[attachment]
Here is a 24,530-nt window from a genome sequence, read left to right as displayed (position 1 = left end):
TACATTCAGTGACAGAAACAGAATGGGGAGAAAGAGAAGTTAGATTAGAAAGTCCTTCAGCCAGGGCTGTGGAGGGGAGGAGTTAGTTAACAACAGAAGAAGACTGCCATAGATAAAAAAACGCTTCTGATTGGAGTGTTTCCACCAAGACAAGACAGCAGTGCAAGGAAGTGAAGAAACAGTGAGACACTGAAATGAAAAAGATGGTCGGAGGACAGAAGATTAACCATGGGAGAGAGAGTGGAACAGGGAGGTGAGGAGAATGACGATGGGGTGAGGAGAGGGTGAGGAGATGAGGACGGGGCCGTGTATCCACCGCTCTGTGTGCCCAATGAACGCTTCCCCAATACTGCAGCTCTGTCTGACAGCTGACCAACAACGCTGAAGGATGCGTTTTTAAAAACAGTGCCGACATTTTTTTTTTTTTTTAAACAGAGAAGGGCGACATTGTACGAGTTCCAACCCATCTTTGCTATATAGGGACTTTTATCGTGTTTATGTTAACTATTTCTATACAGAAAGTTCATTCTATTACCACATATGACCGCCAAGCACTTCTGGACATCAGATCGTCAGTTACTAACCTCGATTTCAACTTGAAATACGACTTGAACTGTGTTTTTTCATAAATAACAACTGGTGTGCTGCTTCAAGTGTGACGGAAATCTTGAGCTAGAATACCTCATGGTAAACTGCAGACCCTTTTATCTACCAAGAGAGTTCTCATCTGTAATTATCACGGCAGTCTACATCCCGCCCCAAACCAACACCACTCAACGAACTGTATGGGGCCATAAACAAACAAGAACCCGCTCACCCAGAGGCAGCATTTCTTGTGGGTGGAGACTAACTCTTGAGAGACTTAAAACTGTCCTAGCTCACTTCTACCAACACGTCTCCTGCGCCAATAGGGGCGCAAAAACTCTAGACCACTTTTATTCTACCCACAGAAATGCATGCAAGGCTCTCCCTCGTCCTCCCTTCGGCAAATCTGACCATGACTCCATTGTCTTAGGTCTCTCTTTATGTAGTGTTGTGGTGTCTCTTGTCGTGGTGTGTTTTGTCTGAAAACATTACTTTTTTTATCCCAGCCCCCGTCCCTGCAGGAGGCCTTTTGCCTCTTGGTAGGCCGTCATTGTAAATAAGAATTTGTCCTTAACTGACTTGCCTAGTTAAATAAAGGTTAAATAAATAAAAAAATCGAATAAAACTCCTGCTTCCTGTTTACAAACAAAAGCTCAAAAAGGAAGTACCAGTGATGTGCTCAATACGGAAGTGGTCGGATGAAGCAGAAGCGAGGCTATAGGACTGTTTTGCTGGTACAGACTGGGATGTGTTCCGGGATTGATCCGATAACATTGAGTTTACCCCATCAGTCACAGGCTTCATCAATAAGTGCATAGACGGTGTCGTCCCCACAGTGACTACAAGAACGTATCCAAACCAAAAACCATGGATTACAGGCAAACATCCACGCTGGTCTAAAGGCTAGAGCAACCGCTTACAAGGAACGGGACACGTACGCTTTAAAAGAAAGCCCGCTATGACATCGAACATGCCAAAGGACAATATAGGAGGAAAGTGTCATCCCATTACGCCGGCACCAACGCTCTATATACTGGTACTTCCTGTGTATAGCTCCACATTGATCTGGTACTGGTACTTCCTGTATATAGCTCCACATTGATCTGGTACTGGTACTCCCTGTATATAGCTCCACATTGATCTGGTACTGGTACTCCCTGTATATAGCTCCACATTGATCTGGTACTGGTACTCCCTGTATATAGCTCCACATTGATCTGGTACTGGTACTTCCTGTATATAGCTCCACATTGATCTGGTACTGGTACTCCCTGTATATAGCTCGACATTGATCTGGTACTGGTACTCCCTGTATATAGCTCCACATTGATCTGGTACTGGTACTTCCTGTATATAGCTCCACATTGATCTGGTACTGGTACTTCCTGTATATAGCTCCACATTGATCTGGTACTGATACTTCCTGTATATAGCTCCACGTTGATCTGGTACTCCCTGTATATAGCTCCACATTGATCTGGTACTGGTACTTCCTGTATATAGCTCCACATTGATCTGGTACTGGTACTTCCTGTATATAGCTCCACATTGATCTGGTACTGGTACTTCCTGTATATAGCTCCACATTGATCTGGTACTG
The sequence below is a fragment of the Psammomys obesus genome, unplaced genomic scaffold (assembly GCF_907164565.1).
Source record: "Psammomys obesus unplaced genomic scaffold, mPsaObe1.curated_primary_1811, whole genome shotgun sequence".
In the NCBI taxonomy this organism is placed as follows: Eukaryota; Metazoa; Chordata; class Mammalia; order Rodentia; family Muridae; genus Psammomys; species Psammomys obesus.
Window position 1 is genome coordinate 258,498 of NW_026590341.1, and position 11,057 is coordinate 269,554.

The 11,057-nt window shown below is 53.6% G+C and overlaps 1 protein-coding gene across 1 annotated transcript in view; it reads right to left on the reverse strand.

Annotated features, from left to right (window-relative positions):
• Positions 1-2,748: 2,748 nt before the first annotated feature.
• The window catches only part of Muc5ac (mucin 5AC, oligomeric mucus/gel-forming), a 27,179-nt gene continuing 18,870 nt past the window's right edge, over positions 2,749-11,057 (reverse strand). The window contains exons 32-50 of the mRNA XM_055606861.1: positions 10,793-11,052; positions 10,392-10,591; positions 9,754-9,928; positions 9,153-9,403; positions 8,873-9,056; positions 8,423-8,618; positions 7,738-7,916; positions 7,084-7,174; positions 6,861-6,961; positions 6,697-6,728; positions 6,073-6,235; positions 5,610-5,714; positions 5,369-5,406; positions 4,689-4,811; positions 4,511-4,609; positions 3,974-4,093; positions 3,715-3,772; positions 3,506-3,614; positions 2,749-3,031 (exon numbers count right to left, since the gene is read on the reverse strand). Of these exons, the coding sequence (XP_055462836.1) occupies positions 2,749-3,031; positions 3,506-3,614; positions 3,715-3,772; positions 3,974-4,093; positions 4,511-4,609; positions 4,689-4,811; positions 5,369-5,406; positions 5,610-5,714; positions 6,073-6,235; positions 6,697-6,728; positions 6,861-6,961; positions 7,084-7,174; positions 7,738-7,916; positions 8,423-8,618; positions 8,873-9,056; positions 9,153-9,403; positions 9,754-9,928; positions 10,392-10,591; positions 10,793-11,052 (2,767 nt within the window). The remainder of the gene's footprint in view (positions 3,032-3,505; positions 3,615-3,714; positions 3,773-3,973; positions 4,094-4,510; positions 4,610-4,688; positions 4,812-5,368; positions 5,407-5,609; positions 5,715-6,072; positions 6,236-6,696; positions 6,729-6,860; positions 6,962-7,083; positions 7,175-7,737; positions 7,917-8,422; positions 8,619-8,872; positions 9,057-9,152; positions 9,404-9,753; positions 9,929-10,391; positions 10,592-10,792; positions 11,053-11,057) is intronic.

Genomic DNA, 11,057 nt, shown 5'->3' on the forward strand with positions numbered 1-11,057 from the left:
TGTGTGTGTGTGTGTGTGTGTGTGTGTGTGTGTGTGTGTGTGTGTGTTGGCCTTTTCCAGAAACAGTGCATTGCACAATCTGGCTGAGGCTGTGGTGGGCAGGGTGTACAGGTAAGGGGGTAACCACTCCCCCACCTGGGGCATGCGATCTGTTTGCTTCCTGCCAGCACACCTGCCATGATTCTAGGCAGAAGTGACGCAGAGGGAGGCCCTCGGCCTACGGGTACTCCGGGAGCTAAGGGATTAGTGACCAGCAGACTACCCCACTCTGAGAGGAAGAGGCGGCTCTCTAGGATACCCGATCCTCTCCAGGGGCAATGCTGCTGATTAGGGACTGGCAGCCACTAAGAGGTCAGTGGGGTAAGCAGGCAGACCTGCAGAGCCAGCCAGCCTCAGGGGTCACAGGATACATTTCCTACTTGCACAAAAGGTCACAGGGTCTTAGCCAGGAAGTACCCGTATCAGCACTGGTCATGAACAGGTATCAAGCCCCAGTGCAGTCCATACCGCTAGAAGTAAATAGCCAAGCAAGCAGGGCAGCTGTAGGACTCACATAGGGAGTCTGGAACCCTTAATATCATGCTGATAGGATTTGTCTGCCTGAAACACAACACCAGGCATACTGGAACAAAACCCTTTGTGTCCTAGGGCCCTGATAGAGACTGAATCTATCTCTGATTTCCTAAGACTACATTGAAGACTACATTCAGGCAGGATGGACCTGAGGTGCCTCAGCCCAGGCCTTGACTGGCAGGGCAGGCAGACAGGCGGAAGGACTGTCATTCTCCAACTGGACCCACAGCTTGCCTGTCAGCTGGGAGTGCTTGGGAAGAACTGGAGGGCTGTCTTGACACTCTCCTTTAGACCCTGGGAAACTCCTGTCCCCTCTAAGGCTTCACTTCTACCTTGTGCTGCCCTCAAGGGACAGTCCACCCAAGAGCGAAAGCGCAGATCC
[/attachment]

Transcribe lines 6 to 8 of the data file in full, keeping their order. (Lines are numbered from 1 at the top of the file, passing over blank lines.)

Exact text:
Window position 1 is genome coordinate 258,498 of NW_026590341.1, and position 11,057 is coordinate 269,554.

The 11,057-nt window shown below is 53.6% G+C and overlaps 1 protein-coding gene across 1 annotated transcript in view; it reads right to left on the reverse strand.

Annotated features, from left to right (window-relative positions):